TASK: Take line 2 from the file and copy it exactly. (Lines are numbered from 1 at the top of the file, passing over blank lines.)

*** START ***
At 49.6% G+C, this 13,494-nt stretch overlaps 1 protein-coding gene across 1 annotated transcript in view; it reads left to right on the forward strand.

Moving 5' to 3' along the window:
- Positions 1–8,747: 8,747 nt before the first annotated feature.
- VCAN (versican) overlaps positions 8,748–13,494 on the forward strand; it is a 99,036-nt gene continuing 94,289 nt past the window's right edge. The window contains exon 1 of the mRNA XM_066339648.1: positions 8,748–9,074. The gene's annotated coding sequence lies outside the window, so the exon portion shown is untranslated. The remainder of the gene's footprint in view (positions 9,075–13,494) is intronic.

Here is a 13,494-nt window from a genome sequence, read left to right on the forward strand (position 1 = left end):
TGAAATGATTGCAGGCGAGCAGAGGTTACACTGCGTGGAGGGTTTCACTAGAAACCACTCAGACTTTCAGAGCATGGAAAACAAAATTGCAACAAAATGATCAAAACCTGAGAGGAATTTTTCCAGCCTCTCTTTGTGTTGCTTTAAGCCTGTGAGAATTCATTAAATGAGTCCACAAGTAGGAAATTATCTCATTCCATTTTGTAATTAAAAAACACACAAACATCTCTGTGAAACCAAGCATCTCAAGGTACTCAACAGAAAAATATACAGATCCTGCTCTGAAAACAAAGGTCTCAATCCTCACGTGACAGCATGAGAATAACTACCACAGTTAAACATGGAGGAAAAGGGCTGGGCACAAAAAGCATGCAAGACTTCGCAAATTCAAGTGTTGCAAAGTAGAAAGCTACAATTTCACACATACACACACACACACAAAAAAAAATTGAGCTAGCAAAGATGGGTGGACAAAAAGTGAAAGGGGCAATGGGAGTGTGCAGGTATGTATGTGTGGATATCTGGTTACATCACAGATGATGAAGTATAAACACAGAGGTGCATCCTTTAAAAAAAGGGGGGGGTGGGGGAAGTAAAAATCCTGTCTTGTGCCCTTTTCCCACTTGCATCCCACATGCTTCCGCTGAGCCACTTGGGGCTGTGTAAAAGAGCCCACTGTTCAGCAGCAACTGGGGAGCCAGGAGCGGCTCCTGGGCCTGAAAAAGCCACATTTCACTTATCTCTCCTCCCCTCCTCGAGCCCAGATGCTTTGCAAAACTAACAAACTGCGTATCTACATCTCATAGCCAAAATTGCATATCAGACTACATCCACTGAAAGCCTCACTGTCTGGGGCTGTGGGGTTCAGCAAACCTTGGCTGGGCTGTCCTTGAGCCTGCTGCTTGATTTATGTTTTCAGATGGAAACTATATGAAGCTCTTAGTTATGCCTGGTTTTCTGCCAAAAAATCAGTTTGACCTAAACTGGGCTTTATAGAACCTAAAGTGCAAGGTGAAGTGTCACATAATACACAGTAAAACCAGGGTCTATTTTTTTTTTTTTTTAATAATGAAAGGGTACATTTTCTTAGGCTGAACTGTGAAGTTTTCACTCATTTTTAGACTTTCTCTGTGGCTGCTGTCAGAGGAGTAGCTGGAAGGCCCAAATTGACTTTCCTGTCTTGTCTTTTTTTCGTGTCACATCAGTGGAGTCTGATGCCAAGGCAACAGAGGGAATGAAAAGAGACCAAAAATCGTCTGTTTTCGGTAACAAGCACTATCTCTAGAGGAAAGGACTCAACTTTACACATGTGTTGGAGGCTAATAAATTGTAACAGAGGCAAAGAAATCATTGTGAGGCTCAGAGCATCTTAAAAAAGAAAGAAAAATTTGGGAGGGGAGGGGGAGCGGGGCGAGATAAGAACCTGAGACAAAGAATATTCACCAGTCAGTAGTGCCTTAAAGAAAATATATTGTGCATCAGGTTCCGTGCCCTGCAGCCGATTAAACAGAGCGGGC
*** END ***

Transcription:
Moving 5' to 3' along the window: